The Peculiarities of Love

            The Way Life Should Be is a great movie.  Made in 1974, it was the first film by Christopher Hauer and it starred Jules Arvini and Helena Gottfried.  Set in New York, itís a stylish film about three people (the third one is Stefan Palmer, a fine young actor who was killed in a car accident in 1976 before he could realise his full potential), who share a run-down apartment building and must deal with their landlord dying.  Each comes to discover that this stranger whom they each only see once a month is important to them on a personal level.
            So far as Iím concerned, there is no better film than The Way Life Should Be.  The last girl I dated, her name was Jessie.  She couldnít stand The Way Life Should Be.  She thought it was trite and over-wrought.  We tried to make it work for a few months, but it was really over before it had even begun.
            Although Christopher Hauer is an exemplary film-maker, he isnít my favourite director.  Heís one of them, of course.  The Way Life Should Be, Just Down the Road, and of course the multiple award-winning Me and Mr. Wink are all excellent films.  But very few of his films can compare to those of Daniel Turé, especially Turéís Une Maison Bleue, Cassandre, or Le Timide.  When Turé died in 1998, he was part-way through a film starring Gilles Laurent (better known as the bad guy in A Bullet and a Name).  It was going to be called Fondements.  I guess Iíll never see any of that movie, though I saw some reels of it being auctioned on-line.  It was way too high for me to be able to afford, though.
            So thereís this girl at work named Sara.  I donít normally associate with people at work, but just the other day I saw her reading a biography on Ronald MacTavish.  I went up to her and asked her about the book.  Ronald MacTavish, it turns out, was born in Glasgow in 1971, but moved here when he was seven.  His first film was Dr. Revenge, released straight to video in 1990, and he made two or three more B-grade films until the success of The Blood of 200 Men in 1994 got him Studio notice.  Now he tends to make more solemn and heartfelt movies, Tears for William being the most recent as of the publish date of the book.
            The only movie of his I had ever seen was The Shoppe on the Corner 3: Closing Time.  I didnít even realise until I was speaking with Sara that the same director of Tears for William, and the movie awarded best-picture for 1996,  In-Between Branches, was the guy whoíd done Shoppe 3.  My older brother has no taste in movies, and is a big fan of schlock horror.  He has all the Shoppe on the Corner movies, except for the fifth one, The Shoppe across the Street.  My brother doesnít count it as part of the series.  Iíd seen all of them as a child, but had generally, in my adult life, dismissed them as movies unworthy of attention.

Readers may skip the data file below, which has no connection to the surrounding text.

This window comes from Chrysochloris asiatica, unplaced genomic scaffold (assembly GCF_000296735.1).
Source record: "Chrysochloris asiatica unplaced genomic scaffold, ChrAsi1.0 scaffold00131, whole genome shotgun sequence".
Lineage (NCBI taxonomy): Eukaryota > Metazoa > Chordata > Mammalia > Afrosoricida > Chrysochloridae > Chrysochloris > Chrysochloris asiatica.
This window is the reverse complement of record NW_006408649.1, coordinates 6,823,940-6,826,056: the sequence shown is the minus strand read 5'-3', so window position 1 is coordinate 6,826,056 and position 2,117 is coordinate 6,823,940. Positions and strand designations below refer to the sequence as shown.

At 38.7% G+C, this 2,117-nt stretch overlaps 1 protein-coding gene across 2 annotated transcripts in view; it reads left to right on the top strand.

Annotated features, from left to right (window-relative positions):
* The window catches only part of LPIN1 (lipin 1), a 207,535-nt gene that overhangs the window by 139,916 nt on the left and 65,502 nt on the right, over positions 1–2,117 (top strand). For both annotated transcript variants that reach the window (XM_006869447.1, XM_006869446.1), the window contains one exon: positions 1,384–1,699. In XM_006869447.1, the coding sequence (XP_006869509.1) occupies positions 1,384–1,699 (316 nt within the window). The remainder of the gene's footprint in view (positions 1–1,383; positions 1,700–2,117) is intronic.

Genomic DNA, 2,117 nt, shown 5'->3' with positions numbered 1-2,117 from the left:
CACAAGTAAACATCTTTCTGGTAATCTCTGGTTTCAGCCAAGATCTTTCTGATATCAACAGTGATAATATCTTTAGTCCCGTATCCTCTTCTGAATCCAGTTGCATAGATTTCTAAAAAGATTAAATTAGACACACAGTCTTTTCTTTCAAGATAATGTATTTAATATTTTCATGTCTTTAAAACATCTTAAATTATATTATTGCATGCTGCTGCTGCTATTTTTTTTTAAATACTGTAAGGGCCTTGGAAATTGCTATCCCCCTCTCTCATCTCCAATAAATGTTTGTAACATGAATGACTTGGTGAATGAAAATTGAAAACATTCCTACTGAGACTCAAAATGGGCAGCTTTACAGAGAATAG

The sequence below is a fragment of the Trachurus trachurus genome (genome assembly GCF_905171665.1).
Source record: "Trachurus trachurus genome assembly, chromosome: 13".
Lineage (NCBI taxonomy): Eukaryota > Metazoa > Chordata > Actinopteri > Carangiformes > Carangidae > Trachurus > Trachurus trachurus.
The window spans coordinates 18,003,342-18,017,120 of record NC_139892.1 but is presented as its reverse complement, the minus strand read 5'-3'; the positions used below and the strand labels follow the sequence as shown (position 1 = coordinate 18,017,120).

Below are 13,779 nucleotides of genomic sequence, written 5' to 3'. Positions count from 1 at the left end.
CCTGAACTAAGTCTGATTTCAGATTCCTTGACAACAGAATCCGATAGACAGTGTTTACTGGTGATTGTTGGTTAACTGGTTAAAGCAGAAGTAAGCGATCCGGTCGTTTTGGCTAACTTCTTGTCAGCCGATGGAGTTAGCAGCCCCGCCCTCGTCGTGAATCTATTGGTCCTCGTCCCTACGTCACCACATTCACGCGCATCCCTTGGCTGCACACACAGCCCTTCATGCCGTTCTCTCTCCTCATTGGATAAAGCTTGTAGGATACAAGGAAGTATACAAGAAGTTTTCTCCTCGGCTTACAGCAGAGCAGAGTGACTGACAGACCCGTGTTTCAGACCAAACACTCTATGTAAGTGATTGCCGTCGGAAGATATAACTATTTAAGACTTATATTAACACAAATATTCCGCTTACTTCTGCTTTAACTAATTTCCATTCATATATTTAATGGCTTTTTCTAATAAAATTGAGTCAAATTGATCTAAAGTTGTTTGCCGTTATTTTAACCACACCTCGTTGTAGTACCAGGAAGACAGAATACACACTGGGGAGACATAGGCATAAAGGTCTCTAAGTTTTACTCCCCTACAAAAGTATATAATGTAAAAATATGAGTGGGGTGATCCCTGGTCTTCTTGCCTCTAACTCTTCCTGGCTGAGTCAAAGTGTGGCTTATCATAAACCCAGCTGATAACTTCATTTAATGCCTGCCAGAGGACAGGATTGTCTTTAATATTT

When I got home, I borrowed my brotherís copy of Shoppe on the Corner 3, and put it in the VCR.  And I was impressed, some what.  The film didnít follow traditional horror story-telling styles.  Many of the camera angles were well-conceived, and several times through out the picture, there were moments of true emotion.  One got the feeling that these customers were not simply chaff for the Clerk from Hell, but rather three-dimensioned individuals, who just happened to get caught up in a horrible situation.
            So during one of our breaks, I confronted Sara about the film.  I mentioned that Iíd seen it, and enjoyed it.  I asked her if all his films were similar.  Apparently, his early films have several elements in common: the camera angles, the emotion.  His later films are more Ďstraightí stories, but still carry with them in-depth characterisation, with more subtle camera experimentation.  They also, his later works, have elements of the schlock that started MacTavish off.  Like In-Between Branches has a scene in it at the beginning where the main character sees a man slaughtered horribly.  And his latest movie, Returning Home, has a scene which could be considered a nightmare sequence and could be considered a fantasy, wherein one of the characters pounds her mother to death with a hammer.
            I tell Sara that if she likes these sorts of movies, she should really watch Stitches.  Stitches is a brilliant black comedy about a man who has to transport a corpse across country, but some how all these horrible events happen, causing the corpse to be sliced, dismembered, burnt and such.  The director of Stitches, Mark Werner, has made other movies, also black comedies, but none have the energy and wit that this one does, due mainly, I believe, to the comic genius of its lead actor, whose name is Deacon Way.  Deacon Way currently stars in the sitcom Punching In.  Some how, he hasnít been able to do any thing quite so good as Stitches since either.